Monday, 18 July 2011

Aid to Africa not Missiles.

The UK is to give £52.25m in emergency aid to help millions of drought victims in the Horn of Africa.
Ahead of a visit to Kenya, International Development Secretary Andrew Mitchell said the money would be used in Somalia, Ethiopia and Kenya.

This is most welcome but ,,,

.In the opening days of the assault on Libya, the United States and the United Kingdom launched a barrage of at least 161 Tomahawk cruise missiles to flatten Moammar Gadhafi’s air defenses and pave the way for coalition aircraft.

.Each missile cost about £875,046

Britain's involvement in the Libya conflict will cost the taxpayer as much as £1bn if it continues into the autumn as expected, according to expert analysis and data gathered by the Guardian.

So the £52.25m whilst better than most other Europeans is as nothing compared th what has been a relatively short conflict in which no ground troops are involved .

As Patrick Cockburn put it yesterday's Independent
 The horrible Foreign Office cliché, used for decades by diplomats and politicians to justify Britain's military alliance with the US, claims that "it enables Britain to punch above her weight internationally". A moment's reflection on this dictum should lead to the conclusion that a boxer who persists in getting into the ring with bigger opponents is likely to end up in hospital.
Britain has become involved in wars in Iraq, Afghanistan and Libya over the past decade and none has gone well politically or militarily. The Iraq war divided Britain far more and for longer than almost any conflict, including the Suez crisis. The British Army spent years failing to get control of Basra and the area around it. For all this commitment, Britain never had much influence on US policy in Iraq or the rest of the Middle East.
I would love to see a n Independent Wales punching above its weight. But I hope that this would be by be an example of providing aid to those who are suffering from man made  or natural disasters not trying to convince itself or the rest of the World it was major gameplayer in World Politics by following the US blindly into conflicts which have dubious legitimacy..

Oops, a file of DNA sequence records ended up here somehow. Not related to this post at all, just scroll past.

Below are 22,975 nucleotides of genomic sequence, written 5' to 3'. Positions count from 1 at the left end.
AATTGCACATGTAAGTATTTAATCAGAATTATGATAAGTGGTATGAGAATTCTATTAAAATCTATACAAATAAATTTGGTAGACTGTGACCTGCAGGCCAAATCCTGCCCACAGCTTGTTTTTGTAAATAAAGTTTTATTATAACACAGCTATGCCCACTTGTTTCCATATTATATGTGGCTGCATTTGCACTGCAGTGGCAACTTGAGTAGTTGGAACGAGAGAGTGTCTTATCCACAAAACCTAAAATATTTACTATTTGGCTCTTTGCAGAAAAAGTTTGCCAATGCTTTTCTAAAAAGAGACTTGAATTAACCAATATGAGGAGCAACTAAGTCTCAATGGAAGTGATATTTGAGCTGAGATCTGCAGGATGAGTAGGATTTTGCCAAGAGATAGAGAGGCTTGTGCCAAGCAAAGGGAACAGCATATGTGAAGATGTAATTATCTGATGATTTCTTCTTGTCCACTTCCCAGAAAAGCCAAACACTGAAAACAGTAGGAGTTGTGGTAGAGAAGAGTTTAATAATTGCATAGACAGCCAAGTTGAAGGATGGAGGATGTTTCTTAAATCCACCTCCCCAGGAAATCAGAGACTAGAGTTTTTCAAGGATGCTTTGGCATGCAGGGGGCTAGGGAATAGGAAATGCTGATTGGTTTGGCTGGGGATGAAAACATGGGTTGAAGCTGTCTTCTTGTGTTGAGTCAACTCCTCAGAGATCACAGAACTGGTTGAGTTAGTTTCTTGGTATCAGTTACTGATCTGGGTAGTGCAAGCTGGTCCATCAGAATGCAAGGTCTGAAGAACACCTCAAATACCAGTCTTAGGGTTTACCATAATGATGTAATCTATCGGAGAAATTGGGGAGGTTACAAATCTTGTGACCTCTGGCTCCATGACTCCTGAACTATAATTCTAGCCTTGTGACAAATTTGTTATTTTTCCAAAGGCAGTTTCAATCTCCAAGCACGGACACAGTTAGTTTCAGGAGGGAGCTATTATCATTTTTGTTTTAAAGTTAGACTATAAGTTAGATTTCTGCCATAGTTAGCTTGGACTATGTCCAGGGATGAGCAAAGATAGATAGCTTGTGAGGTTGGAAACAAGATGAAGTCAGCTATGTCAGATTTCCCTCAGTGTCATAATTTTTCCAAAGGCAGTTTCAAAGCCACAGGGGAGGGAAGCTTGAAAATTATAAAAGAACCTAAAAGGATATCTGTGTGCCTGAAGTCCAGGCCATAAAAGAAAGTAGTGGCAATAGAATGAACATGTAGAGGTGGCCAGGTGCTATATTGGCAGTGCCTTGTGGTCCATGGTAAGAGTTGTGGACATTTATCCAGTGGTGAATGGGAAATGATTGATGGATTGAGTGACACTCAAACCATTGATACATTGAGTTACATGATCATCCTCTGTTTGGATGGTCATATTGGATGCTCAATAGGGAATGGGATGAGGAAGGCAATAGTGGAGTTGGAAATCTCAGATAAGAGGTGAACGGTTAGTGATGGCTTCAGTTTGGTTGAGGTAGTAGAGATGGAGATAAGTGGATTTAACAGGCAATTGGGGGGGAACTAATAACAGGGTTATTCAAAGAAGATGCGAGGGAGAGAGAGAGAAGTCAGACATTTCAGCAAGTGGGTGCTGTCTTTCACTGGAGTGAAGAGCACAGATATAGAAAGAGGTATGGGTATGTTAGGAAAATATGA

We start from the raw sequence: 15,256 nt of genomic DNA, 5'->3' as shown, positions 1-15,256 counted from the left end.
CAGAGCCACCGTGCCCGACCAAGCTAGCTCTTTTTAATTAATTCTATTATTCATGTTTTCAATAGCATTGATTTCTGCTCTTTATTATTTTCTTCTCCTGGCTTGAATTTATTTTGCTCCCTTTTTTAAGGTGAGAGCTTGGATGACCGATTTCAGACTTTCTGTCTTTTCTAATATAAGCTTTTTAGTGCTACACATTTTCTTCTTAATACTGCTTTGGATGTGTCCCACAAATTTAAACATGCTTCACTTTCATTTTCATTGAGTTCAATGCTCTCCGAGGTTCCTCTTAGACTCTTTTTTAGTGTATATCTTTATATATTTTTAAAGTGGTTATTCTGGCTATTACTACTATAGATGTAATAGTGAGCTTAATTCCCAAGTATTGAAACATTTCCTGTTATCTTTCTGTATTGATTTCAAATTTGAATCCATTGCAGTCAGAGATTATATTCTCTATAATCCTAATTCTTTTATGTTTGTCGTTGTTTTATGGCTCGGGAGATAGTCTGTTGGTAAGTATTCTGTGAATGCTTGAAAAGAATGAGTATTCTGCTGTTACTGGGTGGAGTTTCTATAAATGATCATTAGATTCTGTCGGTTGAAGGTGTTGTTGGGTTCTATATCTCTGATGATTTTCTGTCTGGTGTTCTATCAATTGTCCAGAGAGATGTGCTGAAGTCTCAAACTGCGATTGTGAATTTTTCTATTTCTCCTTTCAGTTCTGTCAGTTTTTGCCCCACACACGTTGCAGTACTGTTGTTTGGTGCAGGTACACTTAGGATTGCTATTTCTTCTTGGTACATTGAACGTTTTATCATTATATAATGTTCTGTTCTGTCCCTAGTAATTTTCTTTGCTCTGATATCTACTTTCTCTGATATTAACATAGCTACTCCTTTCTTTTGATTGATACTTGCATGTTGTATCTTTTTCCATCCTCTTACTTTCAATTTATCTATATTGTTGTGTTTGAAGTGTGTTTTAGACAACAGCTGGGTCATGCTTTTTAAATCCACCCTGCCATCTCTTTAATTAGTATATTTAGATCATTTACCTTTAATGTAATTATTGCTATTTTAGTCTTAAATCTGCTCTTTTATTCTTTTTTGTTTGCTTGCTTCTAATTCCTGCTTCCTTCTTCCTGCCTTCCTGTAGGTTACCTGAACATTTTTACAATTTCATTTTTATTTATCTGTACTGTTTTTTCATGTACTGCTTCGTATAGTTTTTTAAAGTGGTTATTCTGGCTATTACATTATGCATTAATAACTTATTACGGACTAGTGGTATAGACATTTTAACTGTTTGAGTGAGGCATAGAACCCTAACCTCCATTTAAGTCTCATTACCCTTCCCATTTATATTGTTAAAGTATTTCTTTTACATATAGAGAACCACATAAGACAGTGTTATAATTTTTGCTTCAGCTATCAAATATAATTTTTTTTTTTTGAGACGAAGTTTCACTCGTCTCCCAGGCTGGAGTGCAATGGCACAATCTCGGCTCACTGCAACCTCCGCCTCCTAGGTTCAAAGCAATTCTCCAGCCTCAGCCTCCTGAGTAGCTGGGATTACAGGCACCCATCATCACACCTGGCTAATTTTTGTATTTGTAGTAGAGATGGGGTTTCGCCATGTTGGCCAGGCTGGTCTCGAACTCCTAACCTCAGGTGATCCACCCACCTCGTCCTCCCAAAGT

Sadly even the much vaunted Live Aid in 1985 raised. only £150m for famine relief as a direct result of the concerts.

 Don't get me wrong this was a tremendous achievement  and the organisers deserve our praise and gratitude  for raising our awareness and providing the Aid they did. But compared to the military expenditure of the UK even when we are at peace (and it's been along time since we were) this is peanuts.

If you launched an appeal for paying for another cruise missile to launch on dubious targets, in a war which we are there not to take sides but under the UN mandate to protect civilians in what was supposed to be an humanitarian intervention, to stop Gaddafi's tanks reaching Benghazi,  which rapidly transmuted into an expanded war aim of overthrowing the Tripoli regime. How much from the general public would you raise?



 

5 comments:

  1. How about Condoms for Africa.

    Since the last big famine in 1985 the population of Ethiopia has almost doubled.

    http://www.usatoday.com/printedition/news/20080818/1a_cover18.art.htm

    The population now stands at about 82 million, up from 74 million in 2007.

    Unlike the population explosion in Europe of 19th or 20th century, there has been no real revolution in production and commerce. The GDP of the whole of southern Africa (below the Sarah) is about the same as Belgium.

    The Total Fertility Rate is around 6.07 child per woman. So, it seems, Western policies are keeping a lot of people alive but also contributing to a huge enviornmental and economic and political problem.